Eunice Gupta and her husband Deen met us at the Karachi airport and took us to their house where we stayed for our two-night stay in Pakistan.
Eunice was the head of LC’s Office which was one of our smaller offices. When Islamabad became the capital in the 60s, we had decided to keep the office in Karachi because it was closer to the center of publishing.
The office had no special problems. The available PL-480 rupees in Pakistan seemed to be bottomless. Our schedule, therefore, was mostly filled by courtesy calls.
Eunice had worked in the Delhi office for several years. Her husband, Deen, was an Indian national. They were accustomed to living around Muslims and had no trouble living in Muslim Pakistan.
Beside meeting the LC staff in the office, Eunice had a reception in her home so that we could also meet them socially.
The most memorable thing about the Karachi visit was our bunder boating trip. Bunder boating, sometimes called crabbing, is taking a medium size boat on a ride in the Arabian Sea. The crew will catch and cook your food while you enjoy the scenery. After we had a wonderful sail in the Arabian Sea, we anchored and ate potatoes which had been fried with onions and crab.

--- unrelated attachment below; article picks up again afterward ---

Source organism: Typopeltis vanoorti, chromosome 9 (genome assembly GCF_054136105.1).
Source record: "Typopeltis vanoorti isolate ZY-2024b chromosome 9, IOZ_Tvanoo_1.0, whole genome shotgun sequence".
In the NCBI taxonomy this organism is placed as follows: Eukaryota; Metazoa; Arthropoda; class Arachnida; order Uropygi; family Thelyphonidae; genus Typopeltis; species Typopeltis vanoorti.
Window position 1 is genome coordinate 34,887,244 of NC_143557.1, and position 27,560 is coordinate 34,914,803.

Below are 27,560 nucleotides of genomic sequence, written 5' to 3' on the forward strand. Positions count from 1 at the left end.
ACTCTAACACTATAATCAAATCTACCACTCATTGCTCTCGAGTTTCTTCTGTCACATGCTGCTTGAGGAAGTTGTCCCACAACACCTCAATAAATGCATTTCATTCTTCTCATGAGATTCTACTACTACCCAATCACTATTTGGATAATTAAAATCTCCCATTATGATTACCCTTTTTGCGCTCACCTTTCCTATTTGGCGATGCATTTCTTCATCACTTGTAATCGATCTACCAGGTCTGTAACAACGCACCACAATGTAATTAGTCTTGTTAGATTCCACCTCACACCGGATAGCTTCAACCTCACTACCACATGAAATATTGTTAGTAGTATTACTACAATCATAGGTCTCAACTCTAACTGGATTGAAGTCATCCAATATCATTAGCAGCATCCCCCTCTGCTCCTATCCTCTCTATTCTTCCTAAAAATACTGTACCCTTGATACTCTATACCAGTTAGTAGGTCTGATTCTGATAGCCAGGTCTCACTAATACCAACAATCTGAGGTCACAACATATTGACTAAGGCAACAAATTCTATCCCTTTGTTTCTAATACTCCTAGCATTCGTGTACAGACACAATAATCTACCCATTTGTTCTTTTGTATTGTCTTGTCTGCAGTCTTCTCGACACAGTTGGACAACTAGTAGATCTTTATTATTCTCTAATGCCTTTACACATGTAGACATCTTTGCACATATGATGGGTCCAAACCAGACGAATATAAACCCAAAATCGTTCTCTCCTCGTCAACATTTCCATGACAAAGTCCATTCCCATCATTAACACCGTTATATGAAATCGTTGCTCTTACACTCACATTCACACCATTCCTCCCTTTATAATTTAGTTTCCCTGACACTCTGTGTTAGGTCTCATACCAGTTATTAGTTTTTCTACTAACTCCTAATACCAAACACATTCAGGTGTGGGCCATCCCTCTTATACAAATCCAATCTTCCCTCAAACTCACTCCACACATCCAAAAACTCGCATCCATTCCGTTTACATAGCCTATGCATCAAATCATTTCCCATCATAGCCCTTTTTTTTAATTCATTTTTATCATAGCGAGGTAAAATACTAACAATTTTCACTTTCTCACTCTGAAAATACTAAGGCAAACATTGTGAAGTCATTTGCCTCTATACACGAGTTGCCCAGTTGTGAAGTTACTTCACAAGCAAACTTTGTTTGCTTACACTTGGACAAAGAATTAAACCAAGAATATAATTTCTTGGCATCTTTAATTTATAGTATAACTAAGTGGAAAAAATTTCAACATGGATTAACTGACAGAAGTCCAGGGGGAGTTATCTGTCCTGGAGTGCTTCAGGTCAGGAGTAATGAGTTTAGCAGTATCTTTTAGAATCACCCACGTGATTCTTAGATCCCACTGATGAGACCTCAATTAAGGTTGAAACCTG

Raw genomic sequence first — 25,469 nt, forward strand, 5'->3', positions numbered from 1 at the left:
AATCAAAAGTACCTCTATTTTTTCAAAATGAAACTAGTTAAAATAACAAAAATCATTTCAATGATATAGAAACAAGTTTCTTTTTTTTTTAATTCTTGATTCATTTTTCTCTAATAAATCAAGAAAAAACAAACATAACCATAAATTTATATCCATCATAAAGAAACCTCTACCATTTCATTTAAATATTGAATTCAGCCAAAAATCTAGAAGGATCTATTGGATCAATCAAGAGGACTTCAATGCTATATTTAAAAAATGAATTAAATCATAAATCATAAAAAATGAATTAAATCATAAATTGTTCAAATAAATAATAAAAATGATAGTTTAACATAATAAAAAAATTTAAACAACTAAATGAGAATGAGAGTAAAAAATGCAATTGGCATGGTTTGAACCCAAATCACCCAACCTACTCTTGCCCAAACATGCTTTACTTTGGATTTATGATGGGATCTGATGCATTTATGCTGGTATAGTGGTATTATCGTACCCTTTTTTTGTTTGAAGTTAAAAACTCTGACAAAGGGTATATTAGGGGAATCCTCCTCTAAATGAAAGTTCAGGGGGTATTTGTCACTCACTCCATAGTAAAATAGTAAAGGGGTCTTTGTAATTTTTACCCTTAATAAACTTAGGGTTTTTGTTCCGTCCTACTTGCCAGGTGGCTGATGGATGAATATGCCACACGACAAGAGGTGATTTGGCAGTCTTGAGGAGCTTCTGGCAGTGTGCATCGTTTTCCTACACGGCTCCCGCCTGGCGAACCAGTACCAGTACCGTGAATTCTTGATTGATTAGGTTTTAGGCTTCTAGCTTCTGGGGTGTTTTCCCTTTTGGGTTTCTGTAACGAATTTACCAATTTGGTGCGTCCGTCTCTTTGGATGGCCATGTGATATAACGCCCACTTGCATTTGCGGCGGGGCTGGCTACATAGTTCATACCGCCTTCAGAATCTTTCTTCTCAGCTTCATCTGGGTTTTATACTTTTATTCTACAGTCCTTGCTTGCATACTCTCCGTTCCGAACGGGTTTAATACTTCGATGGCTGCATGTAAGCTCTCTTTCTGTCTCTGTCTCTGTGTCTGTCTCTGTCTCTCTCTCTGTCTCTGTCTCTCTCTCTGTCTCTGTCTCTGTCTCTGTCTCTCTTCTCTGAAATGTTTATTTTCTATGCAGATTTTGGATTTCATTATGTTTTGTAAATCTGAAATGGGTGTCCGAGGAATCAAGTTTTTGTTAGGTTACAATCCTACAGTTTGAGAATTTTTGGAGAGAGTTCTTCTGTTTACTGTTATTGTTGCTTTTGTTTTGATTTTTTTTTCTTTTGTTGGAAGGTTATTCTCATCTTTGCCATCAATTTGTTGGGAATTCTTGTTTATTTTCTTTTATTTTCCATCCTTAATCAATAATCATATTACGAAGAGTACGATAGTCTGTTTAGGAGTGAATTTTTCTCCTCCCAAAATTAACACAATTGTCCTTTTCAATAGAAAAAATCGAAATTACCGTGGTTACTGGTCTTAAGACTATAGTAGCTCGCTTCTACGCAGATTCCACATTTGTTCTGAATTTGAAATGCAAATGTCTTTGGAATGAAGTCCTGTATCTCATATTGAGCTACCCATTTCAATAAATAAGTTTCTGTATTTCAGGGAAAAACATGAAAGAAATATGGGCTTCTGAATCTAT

As we ate our meal and looked toward the desert shore line, we were able to see a camel caravan silhouetted against the full moon hanging low in the night sky. Straight out of the Arabic classic Thousand and One Nights. It made the heart sing.
P.S. The bottomless pit of PL-480 rupees were later exhausted by the U.S. government who spent most of them to help the Kurds. LC then was able to transfer its cost for the office to a US dollar program.